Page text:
on the edge

computers & technology, books & writing, civilisation & society, cars & stuff

Greg Black

gjb at gbch dot net
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If you’re not living life on the edge, you’re taking up too much space.

FQE30 at speed

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Worthy organisations

Amnesty International Australia — global defenders of human rights

global defenders of human rights

Médecins Sans Frontières — help us save lives around the world

Médecins Sans Frontières - help us save lives around the world

Electronic Frontiers Australia — protecting and promoting on-line civil liberties in Australia

Electronic Frontiers Australia


(Coming soon…)


(Coming soon…)

Software resources

GNU Emacs


The FreeBSD Project

Wed, 29 Jun 2005

Greg Bear books

I’ve been meaning to blog about my reading, but have not really got around to it until now. But I’ve just waded through the 400,000-odd words of Greg Bear’s Darwin’s Radio and Darwin’s Children, and it seemed like a place to start.

As I had expected, the books have a strong scientific underpinning with interesting speculative elements and the overall story is fascinating, although he gets bogged down in detail and loses the thread of some of his characters. I was surprised by the general low quality of the writing—he doesn’t really get narrative or characterisation. And I was dismayed by the woeful editing—sentences appearing twice, words doubled or left out, and a variety of other sins.

And then there was the depressing nature of the world, especially the USA, as he portrayed it. I suspect that the authoritarian outcomes he predicts are in fact quite likely—but it depresses me to read about it.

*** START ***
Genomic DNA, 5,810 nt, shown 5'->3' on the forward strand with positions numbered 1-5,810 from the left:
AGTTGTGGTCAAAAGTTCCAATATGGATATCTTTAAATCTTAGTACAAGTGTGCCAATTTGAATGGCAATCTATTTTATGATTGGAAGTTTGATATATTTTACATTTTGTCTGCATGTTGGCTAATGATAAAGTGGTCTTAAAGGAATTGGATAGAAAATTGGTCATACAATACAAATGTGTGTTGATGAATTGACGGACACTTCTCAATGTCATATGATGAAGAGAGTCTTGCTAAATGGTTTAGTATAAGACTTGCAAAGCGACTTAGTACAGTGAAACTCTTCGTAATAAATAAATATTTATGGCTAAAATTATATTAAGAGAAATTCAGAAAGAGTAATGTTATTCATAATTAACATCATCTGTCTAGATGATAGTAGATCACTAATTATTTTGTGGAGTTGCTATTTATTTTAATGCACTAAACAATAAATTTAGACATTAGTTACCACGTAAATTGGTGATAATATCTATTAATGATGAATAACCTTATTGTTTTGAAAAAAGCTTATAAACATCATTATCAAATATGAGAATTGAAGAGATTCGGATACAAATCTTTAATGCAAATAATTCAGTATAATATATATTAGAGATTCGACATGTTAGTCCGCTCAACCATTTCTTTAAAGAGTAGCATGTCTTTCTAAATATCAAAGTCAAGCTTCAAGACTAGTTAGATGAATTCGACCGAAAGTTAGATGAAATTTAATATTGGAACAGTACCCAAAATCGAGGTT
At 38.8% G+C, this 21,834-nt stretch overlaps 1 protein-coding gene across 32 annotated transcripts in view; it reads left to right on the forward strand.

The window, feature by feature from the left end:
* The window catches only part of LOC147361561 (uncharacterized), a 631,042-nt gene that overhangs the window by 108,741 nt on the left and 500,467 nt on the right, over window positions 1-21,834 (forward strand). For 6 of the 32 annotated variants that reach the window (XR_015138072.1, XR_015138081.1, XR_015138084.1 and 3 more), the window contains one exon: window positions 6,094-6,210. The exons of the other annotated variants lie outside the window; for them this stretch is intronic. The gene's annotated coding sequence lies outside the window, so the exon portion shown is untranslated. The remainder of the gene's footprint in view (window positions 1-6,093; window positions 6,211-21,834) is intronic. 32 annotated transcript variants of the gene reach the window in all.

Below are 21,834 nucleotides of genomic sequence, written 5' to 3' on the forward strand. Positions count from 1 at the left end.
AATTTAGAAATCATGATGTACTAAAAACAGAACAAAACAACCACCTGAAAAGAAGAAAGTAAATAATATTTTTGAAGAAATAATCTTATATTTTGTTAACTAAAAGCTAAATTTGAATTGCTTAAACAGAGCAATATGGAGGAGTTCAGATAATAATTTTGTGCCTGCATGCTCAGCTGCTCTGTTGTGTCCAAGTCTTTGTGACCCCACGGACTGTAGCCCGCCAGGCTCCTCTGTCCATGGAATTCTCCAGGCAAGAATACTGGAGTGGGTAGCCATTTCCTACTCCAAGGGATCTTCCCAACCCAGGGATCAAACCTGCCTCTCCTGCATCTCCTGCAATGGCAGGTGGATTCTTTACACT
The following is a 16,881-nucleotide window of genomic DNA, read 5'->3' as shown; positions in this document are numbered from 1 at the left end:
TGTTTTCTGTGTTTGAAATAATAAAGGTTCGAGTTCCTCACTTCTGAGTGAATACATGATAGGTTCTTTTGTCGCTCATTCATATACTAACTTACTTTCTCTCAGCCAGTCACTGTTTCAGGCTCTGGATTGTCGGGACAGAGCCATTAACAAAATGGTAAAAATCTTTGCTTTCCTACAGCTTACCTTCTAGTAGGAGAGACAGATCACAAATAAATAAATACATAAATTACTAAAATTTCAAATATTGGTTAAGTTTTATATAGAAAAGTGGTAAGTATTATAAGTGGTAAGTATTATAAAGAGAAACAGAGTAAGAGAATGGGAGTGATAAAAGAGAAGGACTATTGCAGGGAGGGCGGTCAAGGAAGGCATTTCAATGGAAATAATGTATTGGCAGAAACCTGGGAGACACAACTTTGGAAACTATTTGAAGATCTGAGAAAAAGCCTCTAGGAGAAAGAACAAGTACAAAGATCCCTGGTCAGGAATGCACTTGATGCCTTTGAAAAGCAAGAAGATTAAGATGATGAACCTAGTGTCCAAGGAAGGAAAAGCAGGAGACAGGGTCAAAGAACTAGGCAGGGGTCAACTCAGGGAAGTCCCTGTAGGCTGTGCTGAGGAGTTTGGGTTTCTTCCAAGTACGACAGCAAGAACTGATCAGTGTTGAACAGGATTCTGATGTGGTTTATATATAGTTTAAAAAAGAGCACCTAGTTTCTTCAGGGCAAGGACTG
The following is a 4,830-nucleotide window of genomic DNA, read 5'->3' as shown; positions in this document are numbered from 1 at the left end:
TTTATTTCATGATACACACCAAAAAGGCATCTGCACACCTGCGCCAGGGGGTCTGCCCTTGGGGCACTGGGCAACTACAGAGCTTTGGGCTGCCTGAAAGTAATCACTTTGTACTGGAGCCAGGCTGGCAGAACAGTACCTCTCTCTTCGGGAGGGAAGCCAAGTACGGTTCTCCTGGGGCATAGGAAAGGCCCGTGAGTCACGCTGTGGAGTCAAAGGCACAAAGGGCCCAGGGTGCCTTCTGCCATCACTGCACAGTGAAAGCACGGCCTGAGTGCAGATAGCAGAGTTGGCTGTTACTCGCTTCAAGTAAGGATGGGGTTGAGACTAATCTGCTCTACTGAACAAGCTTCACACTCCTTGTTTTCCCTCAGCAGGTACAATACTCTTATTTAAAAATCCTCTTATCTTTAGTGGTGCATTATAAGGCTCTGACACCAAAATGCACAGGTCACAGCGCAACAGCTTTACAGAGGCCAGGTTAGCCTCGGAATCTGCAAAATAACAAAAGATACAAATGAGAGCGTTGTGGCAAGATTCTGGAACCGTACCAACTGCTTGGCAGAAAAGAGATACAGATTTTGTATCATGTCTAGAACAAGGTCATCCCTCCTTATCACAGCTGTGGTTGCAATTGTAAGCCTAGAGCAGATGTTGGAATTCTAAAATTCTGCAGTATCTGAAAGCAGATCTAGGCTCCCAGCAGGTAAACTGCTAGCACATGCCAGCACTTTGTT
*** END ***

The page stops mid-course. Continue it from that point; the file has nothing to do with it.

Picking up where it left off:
My final beef is with the descent into a credulous belief in god late in the second book. The story didn’t need this, and the general insistence on this as a “scientific” SF book (where most of the main characters are scientists) just doesn’t fit with an unexplained and unneeded god. I really don’t know what went wrong there, but it has certainly dampened any interest I might have had in his future books.

Wed, 24 Nov 2004

Enough to make you gag

Today’s collection of books in the mail included a hardback that came out of its packing with the back cover facing up. On a black background in white block capitals was this:

The Macintosh is more than a computer. It’s a way of life. … This book is about what it is to be a Macintosh person. It gives insight into the greatest love and loyalties of any product of our era.

That tripe is attributed to Steve Wozniak. The book is The Cult of Mac by Leander Kahney. The front cover is almost as bad—a photo of the back of the head of some pillock who has had an Apple logo shaved out of his hair. I don’t think I can face the inside of this one.

I don’t mind it when geeks build some cute thing and run about patting themselves on the back; or when they show it to their mates so they can bask in a bit of praise from people who understand what they’ve done. I do that myself, after all.

But making a commercial product—especially a seriously flawed one as the Mac has been for almost its entire history—into a cult object is really absurd. Even today, with modern hardware and a Unix-based OS, my Mac is much less useful to me than a clunky old PC running X11. It’s good enough for a travelling email tool and web browser—so long as you don’t want to do anything important with the browser. And it is useful for sucking photos off my camera when I’m on the road. And it is slightly useful at home if I want to do some browsing or email out on the deck. But that’s it. As for having an emotional attachment to it, I’ll stick to humans thanks.